Travis-CI published a security bulletin the other day, describing a special condition that would allow to access secrets belonging to a foreign repository in Github or Bitbucket. The condition requires a fork from a public repository. That’s how open source work, and very central functionality. Not a corner case.
Turns out, the cloud service did address the issue, still plenty of secrets have been affected:
While cloud technology is all great economically, this is another sample of why commercial software vendors need to consider third party vendors in their threat profiles.
Earlier this week, it became public that Capital One was victim to a privacy leak, affecting more than 100 million of their customers. News revealed details about the source of the attack, that apparently an individual conducted and bragged about it publicly.
Now, a few days later and more facts known, the always excellent Krebs on Security blog offers some lessons learned from the incident. It has good statements from Netflix, CloudFlare, DisruptOS and AWS personnel, including citations about the involvement of IAM, EC2 and WAF. In particular, it points out mitigations that AWS recommends in response to Server Side Request Forgery (SSRF).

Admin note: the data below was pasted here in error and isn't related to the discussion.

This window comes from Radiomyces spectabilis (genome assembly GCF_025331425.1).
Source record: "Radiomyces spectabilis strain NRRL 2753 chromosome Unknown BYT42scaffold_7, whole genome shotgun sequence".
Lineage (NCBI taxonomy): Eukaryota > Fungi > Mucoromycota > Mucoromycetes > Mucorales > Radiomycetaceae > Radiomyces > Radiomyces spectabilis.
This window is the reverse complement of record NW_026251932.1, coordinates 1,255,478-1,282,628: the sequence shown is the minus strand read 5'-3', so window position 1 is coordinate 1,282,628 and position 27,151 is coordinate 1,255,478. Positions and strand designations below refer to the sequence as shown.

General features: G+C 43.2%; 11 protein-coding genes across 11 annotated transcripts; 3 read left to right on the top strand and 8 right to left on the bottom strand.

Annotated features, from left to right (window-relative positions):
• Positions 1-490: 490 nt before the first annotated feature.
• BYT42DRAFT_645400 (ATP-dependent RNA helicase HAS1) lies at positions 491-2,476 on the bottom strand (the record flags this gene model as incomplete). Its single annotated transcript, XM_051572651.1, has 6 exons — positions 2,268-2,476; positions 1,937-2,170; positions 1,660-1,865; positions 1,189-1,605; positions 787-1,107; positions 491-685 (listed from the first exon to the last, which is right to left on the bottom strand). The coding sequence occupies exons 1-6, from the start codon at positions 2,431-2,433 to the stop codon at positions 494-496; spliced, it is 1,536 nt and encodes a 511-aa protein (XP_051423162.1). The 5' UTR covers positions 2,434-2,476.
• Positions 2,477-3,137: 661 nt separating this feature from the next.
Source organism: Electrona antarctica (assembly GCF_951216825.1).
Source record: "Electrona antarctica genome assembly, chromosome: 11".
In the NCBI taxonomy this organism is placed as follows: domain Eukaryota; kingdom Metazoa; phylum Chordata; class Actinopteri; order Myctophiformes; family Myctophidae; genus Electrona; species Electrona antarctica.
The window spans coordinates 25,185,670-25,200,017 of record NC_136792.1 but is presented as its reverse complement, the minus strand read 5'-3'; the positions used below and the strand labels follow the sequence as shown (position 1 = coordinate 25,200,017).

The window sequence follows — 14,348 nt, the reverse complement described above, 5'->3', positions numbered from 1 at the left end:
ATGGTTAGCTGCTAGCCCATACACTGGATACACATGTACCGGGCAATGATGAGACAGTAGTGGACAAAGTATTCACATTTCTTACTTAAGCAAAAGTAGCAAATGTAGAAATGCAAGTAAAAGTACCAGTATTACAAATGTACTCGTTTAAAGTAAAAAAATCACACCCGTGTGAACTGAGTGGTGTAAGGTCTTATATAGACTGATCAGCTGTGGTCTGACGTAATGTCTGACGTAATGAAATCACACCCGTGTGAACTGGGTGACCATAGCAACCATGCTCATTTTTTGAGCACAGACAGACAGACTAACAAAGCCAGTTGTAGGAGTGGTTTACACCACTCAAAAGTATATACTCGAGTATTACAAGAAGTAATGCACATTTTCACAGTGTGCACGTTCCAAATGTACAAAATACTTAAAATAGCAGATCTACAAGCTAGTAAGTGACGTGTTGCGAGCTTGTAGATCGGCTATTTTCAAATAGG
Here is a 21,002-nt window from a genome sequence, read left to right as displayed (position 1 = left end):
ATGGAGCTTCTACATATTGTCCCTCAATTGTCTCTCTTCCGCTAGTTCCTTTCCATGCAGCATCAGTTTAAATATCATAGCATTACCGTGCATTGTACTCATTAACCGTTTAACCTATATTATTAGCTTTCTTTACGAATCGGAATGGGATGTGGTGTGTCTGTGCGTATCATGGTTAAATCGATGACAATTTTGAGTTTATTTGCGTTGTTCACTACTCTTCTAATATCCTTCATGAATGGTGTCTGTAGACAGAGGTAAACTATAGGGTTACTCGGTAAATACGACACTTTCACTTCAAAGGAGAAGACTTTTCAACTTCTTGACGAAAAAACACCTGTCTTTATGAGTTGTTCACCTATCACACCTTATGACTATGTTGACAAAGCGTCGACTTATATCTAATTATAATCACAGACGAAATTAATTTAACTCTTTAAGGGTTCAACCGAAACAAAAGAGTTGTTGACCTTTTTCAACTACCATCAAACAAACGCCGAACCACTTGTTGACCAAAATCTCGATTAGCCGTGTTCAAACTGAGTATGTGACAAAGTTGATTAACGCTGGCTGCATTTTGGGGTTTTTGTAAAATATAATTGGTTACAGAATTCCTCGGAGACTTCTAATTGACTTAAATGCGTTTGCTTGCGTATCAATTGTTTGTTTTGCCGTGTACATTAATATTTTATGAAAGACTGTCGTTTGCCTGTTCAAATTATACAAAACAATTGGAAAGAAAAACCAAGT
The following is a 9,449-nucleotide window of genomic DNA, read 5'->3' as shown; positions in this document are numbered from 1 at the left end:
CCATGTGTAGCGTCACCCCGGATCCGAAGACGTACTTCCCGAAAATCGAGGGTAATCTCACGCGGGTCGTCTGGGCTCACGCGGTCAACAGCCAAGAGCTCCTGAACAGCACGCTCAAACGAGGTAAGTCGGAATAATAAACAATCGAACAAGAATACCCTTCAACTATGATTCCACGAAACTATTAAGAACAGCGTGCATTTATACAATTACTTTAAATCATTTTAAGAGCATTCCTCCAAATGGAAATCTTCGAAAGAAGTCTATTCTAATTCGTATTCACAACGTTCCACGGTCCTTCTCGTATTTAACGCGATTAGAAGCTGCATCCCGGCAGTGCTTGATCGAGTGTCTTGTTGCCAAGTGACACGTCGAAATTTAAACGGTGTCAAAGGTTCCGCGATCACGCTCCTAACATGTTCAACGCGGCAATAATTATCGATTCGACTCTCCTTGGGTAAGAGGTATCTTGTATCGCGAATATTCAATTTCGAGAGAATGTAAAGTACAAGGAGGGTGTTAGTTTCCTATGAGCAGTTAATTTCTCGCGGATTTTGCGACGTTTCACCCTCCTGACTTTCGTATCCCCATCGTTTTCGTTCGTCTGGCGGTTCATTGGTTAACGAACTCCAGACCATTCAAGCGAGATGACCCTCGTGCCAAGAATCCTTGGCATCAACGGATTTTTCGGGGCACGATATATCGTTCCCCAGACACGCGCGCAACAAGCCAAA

Interesting is the conclusion that Rich Mogull comes to, that the industry is facing a major gap in skills, related to this kind of cloud security. Basic skill and availability thereof has always been a major gap in the entire industry. Only with the arrival of cloud it becomes more sparse. Mostly, because corporations maintain both their existing data centers and new cloud infrastructure, leaving out on the opportunity to become more secure in the cloud.